Hard to say, so I just played “Bali Run” on the Turn 2, and ignoring the noise, I noted good reproduction of the bass, which sets the stage for the piece. It has to be prominent, and it was. I was generally pleased with the reproduction of the Turn 2 and its Ortofon OM 10 cartridge—a cartridge I’ve found highly satisfactory in the past. Dynamics were good; the soundstage was broad but there wasn’t much depth.
Playing “Bali Run” on my Music Hall Stealth and Ortofon 2M Blue cartridge ($1649) was a revelation. There was none of the noise I heard with the Turn 2, which leads me to suspect that what I’d been hearing was mistracking. Second, the bass line was more prominent than with the Turn 2—it was meatier and more solid. In addition, the soundstage seemed twice as deep. The synth and piano parts had more sparkle and Lee Ritenour’s guitar part had more presence.
Still, given that the Stealth costs more than four times as much as the Turn 2, I think the Reloop HiFi unit performed quite well—if I could only determine the cause of that noise.
The Reloop HiFi Turn 2 isn’t the least expensive entry-level turntable out there. But it has many features that less expensive units lack, notably electronic speed control. My only criticisms were its deviation from 33⅓ rpm, its excessive wow at 45 rpm, and the noise issue with the Fourplay album. On the plus side, setup was dead simple, and for the most part, sound quality was quite good. While the MSRP of the Turn 2 is a penny under $400, I’ve found it at lower prices on the web. But no matter its selling price, the Reloop HiFi Turn 2 is a fine turntable that will satisfy the budding audiophile for a long time. If I were looking for a turntable in this price range, I’d have the Turn 2 on my shortlist.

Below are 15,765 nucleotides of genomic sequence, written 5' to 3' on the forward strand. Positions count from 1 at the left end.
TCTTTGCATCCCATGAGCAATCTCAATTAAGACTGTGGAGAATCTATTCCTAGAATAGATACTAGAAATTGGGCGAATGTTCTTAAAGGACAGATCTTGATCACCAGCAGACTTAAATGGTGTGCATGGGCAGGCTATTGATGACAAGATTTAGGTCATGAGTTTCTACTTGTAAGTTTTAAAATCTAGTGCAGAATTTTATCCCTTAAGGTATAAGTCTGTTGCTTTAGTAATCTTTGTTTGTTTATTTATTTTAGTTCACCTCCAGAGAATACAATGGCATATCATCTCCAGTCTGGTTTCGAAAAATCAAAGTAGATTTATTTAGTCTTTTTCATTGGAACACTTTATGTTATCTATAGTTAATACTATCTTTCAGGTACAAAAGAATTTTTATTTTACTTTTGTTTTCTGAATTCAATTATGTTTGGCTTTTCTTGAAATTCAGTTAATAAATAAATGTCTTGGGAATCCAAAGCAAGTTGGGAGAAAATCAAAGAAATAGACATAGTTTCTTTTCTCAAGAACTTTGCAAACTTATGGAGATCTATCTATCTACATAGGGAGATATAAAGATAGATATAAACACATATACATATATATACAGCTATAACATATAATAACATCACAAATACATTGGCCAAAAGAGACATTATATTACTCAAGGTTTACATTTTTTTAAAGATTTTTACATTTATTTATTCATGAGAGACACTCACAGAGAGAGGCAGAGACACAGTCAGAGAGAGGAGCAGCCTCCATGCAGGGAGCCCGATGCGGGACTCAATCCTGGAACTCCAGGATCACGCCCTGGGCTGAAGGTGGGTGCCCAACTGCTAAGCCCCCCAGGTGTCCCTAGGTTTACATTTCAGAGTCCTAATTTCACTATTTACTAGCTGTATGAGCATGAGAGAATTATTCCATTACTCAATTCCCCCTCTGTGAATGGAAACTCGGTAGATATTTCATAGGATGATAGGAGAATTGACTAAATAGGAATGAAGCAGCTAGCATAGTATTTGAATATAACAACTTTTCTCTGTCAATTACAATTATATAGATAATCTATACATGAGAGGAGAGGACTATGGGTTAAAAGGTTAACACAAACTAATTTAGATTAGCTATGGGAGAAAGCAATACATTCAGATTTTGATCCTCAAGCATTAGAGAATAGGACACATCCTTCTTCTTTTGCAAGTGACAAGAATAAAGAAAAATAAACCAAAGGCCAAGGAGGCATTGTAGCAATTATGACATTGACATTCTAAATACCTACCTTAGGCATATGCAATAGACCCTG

. . . Thom Moon
- Analog source: Music Hall Stealth turntable with Ortofon 2M Blue cartridge.
- Preamplifier: Apt Holman.
- Power amplifier: NAD C 275BEE.
- Speakers: Acoustic Energy Radiance 3.
- Interconnects: Reloop supplied on the Turn 2, Music Hall supplied on the Stealth, Wireworld Luna 8 (preamp to amp).
- Speaker cables: Acoustic Research 14-gauge terminated in banana plugs.
Reloop HiFi Turn 2 Turntable with Ortofon OM 10 Cartridge
Warranty: One year, parts and labor.